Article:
Karen Wiley-Sandler, Ph.D.

Karen Wiley-Sandler, Ph.D.
Position: Chancellor Emerita
Institution: Penn State Abington College

What does leadership mean to you?

For me, leadership has always been linked to my passion for education. A leader expresses the qualities of a committed teacher and applies these attributes on behalf of her or his community. Effective leaders listen, learn from successes as well as challenges, communicate in a culturally appropriate manner, infuse energy and purpose into community activities, and embody integrity and empathy in identifying and fulfilling the institution’s vision. Finally, as a teacher cares for and follows her or his students’ successes, so the leader knows that the community’s success is not a personal triumph but a collective one.

Why is networking/mentoring important?

While there is a lot of learning to be gained by solitary contemplation, study, and discovery, people also learn from collective wisdom and experience. Networking gives us the opportunity to discover individuals who have such learning to impart to us and who are willing and eager to do so. My mentors have taught me the importance of “paying forward” and have encouraged me to take risks and to have confidence in myself. They also provided the safety net as well as infinite encouragement and – in many cases – lifelong friendships.

Why are you a member of PAACE?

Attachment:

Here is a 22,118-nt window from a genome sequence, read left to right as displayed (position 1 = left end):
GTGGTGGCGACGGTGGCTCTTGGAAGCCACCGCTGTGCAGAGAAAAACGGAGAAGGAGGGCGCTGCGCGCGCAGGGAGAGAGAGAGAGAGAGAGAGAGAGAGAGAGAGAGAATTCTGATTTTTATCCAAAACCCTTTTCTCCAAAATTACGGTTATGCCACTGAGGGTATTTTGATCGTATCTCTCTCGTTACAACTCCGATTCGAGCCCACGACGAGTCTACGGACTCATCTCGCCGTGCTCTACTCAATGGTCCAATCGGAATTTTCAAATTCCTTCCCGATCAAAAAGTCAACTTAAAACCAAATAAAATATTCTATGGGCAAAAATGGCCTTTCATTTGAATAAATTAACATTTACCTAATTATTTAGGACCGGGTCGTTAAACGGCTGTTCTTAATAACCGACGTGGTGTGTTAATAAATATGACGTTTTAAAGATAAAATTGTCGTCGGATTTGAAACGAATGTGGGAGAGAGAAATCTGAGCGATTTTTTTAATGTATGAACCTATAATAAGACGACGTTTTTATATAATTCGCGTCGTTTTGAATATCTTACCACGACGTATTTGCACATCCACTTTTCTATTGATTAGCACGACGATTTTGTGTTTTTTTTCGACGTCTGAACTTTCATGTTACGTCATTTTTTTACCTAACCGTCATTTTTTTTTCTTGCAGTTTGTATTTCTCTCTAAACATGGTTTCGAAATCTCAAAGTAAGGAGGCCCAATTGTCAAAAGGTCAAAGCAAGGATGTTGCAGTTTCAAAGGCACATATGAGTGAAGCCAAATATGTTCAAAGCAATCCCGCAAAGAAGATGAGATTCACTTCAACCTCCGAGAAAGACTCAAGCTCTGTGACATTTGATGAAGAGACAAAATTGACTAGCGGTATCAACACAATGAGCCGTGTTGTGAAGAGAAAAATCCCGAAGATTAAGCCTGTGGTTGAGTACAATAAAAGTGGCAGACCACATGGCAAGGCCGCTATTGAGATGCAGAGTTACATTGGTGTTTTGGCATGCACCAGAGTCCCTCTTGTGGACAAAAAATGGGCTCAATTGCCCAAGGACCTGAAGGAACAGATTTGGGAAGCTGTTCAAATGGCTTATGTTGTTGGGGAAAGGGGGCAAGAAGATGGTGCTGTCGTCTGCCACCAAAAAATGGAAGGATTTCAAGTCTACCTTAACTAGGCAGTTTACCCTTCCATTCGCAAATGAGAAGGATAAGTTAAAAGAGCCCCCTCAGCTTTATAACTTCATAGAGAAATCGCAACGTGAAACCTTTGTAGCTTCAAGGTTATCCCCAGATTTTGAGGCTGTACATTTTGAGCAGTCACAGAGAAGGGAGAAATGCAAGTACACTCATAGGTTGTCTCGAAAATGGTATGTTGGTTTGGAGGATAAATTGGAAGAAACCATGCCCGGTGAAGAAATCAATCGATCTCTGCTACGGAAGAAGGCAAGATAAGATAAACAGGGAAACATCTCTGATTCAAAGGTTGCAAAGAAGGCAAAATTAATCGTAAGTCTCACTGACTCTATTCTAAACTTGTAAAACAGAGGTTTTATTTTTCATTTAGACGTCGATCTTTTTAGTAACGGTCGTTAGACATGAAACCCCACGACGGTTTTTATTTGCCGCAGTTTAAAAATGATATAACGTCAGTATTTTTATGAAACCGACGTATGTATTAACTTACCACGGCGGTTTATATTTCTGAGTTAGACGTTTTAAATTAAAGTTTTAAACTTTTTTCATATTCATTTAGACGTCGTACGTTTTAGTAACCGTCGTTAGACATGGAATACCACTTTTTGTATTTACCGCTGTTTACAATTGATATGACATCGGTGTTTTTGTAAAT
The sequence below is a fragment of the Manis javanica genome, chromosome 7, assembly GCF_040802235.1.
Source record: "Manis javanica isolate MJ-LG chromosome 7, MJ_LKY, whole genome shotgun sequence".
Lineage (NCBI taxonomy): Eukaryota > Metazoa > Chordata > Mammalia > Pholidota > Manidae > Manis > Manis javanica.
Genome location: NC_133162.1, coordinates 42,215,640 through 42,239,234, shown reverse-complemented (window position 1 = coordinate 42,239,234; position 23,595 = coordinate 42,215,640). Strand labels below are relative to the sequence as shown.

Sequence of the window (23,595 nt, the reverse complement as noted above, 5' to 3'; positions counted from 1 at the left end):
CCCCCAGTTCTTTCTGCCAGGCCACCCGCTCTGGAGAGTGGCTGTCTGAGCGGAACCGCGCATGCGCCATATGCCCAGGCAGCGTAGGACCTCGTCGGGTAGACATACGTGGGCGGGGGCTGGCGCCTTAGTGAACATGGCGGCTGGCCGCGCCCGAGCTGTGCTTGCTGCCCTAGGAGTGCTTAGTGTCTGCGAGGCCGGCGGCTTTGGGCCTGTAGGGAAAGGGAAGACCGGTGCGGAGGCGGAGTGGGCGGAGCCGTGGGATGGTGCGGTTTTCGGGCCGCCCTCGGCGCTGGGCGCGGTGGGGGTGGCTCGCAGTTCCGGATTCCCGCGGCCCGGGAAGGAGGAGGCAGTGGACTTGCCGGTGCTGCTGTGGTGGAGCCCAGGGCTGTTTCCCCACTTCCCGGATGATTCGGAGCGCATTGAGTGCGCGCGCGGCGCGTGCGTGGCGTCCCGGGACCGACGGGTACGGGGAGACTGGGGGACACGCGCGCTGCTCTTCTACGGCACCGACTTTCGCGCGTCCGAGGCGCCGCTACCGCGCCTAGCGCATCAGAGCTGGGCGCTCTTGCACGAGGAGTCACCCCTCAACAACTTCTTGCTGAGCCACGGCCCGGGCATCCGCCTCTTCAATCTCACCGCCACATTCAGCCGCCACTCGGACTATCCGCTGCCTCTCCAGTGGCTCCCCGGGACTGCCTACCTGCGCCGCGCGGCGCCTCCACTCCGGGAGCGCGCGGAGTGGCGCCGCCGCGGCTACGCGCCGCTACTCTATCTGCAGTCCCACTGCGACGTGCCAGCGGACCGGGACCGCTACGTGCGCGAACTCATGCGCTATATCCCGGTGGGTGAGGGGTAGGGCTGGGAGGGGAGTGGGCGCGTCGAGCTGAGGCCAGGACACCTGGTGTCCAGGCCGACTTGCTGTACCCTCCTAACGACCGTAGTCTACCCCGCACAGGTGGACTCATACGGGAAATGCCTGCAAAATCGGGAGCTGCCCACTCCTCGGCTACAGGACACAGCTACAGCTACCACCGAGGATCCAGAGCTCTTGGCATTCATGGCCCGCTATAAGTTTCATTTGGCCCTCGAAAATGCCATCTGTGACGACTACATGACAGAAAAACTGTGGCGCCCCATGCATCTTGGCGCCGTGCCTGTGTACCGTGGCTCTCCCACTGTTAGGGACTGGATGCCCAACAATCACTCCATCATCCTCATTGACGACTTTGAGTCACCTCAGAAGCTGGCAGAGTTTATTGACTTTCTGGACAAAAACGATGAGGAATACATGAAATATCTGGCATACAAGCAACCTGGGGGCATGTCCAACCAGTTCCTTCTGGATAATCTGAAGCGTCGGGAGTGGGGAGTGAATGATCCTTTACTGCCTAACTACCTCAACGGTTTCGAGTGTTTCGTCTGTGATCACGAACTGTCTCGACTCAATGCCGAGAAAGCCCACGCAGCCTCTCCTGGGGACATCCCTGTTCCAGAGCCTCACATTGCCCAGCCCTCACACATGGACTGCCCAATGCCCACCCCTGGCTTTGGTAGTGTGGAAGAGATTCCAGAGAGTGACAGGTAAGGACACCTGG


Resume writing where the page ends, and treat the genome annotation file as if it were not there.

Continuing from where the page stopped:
I have been passionate about advancing women since I attended my first ACE-sponsored workshop and began to learn how essential it is to create and sustain diverse professional environments. This started as a concern for my female students and then bloomed into a fuller understanding of inclusive communities and how essential they are to everyone’s learning and progress. Someone once said that you cannot defeat “organized evil” with “random good.” While I certainly don’t see all issues as struggles between good and evil (I really resist such labelling), I do think the principle message is important: when there are social injustices affecting our lives, we need to be focused and non-random in the way we work to correct them. PAACE has given many women this focus and awareness, identifying factors that may be slowing down social progress simply because their full impacts are unrecognized and the corrective steps are “random.” PAACE and ACE offer a way to “organize” our “random good” instincts into effective measures to promote inclusivity and thus enrich our whole society.

 

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